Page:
I used to use a lovely area in Crystal Palace with some high stone ruins that gave me some really nice negative fill and also doubled up as a cool backdrop. Just stay out of the harsh rays of the sun. That kind of hard light can be exciting for the right project, but with headshots, you’re generally going to be looking at using softer light.

This brings me neatly to the delights of working with studio lights. I love them. I mainly use strobes for my headshot work (Inter-fit Honey Badgers [$329] to be precise), and once I got to grips with them, I haven’t looked back. I would say get yourself two lights to start off with. Two lights and then THE BIGGEST modifiers you can fit in your studio/living room/basement/converted attic space. A big 150cm octabox ($134) will make a lovely key light.

Set this up an arm’s reach away from your client and position it so the light is passing across their face. Resist the temptation to aim your strobe right at them. This can result in some hotspots, and that’s probably not what you’re after. Your second light will be your fill. Umbrellas are nice and cheap and great for a fill light. Again, the bigger the better. I use a 5-foot umbrella ($64.95) with a white lining and one layer of diffusion, and I find that works nicely. Position your fill light right behind you and keep it on a fairly low power. This strobe is to gently fill in your shadows and keep everything from getting too murky. My last piece of advice here is just to keep your key light as close to your subject as you can. Big and close equals SOFT. You deserve beautiful, soft light. Your clients deserve beautiful, soft light. Everyone deserves beautiful, soft light.

Step 5: To Pose or Not to Pose…

Posing for headshots and portraits and, let’s face it, for any kind of photo is MUCH harder than people realize. I suspect civilians think models just turn up and drape themselves over a few apple boxes, and it’s bob’s your uncle. It’s a skill and one that you can’t expect the average person/lion tamer/actor/Steve from accounts to have. So be gentle with people!

My main goal when I’m working with actors is to get them looking as natural and relaxed as possible and also to capture whatever magic it is that makes them individual. Rather than imposing positions and gestures on them, I wait to see what naturally appears, and then once an inspiring moment of individuality pops up, I pounce. I’ll let them know that a certain lean or facial expression is really working for them, and then we will riff around that.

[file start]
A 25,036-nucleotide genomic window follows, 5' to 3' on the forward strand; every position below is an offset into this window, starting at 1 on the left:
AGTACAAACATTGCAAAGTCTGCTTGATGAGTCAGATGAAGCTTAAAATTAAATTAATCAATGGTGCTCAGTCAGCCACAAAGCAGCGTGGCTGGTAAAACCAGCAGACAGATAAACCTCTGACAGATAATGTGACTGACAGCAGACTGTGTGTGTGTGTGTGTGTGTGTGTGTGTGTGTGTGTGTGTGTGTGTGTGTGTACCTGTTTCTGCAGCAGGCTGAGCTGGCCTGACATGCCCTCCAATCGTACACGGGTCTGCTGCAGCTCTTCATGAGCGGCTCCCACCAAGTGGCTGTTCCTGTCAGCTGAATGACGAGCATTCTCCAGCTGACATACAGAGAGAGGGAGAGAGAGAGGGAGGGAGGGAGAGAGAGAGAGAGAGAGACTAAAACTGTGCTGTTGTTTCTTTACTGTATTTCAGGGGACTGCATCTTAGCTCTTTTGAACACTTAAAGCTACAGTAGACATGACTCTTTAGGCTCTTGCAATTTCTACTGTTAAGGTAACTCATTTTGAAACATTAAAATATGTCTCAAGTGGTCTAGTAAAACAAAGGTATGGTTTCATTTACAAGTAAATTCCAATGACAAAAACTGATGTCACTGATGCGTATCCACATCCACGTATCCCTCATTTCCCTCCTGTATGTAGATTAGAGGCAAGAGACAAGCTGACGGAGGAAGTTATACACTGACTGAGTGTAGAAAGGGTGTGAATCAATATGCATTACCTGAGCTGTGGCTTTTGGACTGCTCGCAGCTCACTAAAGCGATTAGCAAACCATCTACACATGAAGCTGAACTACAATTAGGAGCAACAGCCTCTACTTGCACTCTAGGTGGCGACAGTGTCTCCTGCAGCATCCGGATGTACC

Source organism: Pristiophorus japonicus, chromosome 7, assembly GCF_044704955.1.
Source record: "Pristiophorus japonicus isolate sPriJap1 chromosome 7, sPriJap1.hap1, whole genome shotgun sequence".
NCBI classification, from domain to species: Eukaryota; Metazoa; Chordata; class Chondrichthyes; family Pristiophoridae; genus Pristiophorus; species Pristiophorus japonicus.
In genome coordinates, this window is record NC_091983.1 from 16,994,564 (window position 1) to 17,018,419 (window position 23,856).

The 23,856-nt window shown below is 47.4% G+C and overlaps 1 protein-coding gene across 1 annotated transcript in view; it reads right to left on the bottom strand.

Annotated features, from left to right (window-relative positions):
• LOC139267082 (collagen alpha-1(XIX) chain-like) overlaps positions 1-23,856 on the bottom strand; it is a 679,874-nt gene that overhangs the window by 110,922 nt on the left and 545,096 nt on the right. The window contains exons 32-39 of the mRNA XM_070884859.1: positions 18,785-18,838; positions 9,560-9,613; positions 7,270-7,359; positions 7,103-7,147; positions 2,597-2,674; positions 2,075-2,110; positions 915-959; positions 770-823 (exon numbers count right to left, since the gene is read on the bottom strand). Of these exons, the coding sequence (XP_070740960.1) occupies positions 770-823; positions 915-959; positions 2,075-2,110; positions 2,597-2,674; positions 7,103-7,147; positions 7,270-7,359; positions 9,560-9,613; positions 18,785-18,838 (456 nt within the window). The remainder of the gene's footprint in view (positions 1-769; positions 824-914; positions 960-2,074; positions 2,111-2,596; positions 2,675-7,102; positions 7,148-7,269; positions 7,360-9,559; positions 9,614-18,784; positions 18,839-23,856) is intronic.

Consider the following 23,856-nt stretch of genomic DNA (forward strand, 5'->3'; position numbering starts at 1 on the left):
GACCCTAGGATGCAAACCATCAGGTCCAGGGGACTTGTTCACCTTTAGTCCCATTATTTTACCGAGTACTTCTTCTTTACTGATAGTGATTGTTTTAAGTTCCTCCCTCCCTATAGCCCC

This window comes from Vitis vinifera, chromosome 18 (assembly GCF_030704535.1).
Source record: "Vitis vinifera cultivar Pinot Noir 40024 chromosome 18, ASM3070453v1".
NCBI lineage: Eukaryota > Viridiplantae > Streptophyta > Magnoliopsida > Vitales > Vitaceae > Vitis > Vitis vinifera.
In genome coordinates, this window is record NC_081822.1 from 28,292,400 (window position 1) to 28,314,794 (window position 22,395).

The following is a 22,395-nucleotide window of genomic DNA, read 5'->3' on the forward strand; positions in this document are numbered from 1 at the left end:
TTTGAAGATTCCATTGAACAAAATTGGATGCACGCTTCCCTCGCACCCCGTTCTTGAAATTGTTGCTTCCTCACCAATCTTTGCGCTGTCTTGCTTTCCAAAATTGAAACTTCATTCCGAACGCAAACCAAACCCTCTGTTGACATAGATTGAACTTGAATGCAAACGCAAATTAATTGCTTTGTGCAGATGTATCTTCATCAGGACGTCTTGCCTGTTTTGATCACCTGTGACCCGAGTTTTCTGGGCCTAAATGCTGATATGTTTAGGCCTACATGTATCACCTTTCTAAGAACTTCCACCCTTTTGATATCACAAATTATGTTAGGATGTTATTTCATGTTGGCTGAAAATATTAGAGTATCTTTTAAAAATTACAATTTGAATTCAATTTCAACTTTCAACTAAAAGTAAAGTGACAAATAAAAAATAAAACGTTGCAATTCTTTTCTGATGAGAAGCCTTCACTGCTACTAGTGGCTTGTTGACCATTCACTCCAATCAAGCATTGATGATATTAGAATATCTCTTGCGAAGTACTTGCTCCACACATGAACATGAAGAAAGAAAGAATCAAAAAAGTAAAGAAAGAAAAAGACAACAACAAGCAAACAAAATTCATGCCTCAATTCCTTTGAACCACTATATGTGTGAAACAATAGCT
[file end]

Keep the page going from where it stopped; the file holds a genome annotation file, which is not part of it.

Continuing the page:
When I’m working with actors, I’ll also sprinkle in moments of light direction. These can be as simple as “you’re expensive” to “so you’re a Welsh carpenter, you work long hours, but you’ve just finished a bespoke chest of drawers that you’re particularly proud of.” This kind of thing can really work for some people, so if your client seems to be enjoying it, dig in! Everyone is different. Some people need more love than others, so read your client’s energy as best you can and learn when they need to be led and when they need to be left to come up with their own triumphant victory pose.

A Couple of Bonus Thoughts…

I adore canvas backdrops. For me, they lend a certain gravitas to a headshot, and I don’t travel without at least one tucked under my arm. Now, they are expensive, depending on where you shop, but Gravity and Artery are both very affordable and will also make you any kind of custom backdrop that your heart desires. I tried making a few of my own, and a couple of them were okay, but one looked like the very stuff of nightmares, and no one wants to be shot on “waking nightmare.” Unless they work in the dark arts, of course.

The tip to end all tips.

This is the piece of advice you will hear dropped in almost every photography podcast. It’s not complex mathematics. It’s not a long-lost alien color wheel. It’s this humble sentence.

Take the pictures you like. Simple.

No pursuit is really sustainable if you don’t enjoy it. Don’t get drawn into the world of taking the pictures you THINK other people want. Take the pictures you like. Take the pictures you like, and the people will come to you. If you enjoy the dance of meeting people and quickly finding out what makes them tick and how their faces work, then shooting headshots could be a dream for you. I adore it, and I need to cease to be excited at the next face and how it’s going to turn out once I’ve lobbed some strobe at it and set it in a forest of canvas.

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About Ben Wulf

My name is Ben Wulf, and I’m a portrait and headshot photographer based in London. I’m always on Instagram, so feel free to check in and say hi. Happy shooting.

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One response to “How to be a headshot photographer in 50 steps”

  1. Vincent Reyna Avatar
    Vincent Reyna

    50 steps?! eesh! I guess I should rethink this…haha